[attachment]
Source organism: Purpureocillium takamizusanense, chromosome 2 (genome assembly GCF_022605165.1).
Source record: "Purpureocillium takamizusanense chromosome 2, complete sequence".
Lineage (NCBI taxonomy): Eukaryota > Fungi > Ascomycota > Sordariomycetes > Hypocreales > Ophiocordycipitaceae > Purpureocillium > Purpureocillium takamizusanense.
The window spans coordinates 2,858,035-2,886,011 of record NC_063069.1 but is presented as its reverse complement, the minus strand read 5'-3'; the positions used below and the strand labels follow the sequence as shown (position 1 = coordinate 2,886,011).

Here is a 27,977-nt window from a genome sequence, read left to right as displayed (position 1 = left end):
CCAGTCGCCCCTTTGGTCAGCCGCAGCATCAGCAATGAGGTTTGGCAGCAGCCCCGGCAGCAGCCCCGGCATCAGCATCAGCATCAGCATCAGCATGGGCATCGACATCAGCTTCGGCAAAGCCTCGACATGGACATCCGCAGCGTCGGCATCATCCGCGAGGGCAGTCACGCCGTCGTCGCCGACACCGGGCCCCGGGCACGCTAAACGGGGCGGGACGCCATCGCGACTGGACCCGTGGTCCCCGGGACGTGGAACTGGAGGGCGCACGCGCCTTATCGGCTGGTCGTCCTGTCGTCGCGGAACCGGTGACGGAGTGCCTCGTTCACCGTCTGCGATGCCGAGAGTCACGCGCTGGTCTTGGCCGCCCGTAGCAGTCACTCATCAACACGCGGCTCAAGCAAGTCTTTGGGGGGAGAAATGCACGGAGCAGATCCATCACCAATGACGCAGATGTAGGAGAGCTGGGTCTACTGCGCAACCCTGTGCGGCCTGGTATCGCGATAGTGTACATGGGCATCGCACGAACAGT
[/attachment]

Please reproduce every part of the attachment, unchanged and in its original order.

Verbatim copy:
Source organism: Purpureocillium takamizusanense, chromosome 2 (genome assembly GCF_022605165.1).
Source record: "Purpureocillium takamizusanense chromosome 2, complete sequence".
Lineage (NCBI taxonomy): Eukaryota > Fungi > Ascomycota > Sordariomycetes > Hypocreales > Ophiocordycipitaceae > Purpureocillium > Purpureocillium takamizusanense.
The window spans coordinates 2,858,035-2,886,011 of record NC_063069.1 but is presented as its reverse complement, the minus strand read 5'-3'; the positions used below and the strand labels follow the sequence as shown (position 1 = coordinate 2,886,011).

Here is a 27,977-nt window from a genome sequence, read left to right as displayed (position 1 = left end):
CCAGTCGCCCCTTTGGTCAGCCGCAGCATCAGCAATGAGGTTTGGCAGCAGCCCCGGCAGCAGCCCCGGCATCAGCATCAGCATCAGCATCAGCATGGGCATCGACATCAGCTTCGGCAAAGCCTCGACATGGACATCCGCAGCGTCGGCATCATCCGCGAGGGCAGTCACGCCGTCGTCGCCGACACCGGGCCCCGGGCACGCTAAACGGGGCGGGACGCCATCGCGACTGGACCCGTGGTCCCCGGGACGTGGAACTGGAGGGCGCACGCGCCTTATCGGCTGGTCGTCCTGTCGTCGCGGAACCGGTGACGGAGTGCCTCGTTCACCGTCTGCGATGCCGAGAGTCACGCGCTGGTCTTGGCCGCCCGTAGCAGTCACTCATCAACACGCGGCTCAAGCAAGTCTTTGGGGGGAGAAATGCACGGAGCAGATCCATCACCAATGACGCAGATGTAGGAGAGCTGGGTCTACTGCGCAACCCTGTGCGGCCTGGTATCGCGATAGTGTACATGGGCATCGCACGAACAGT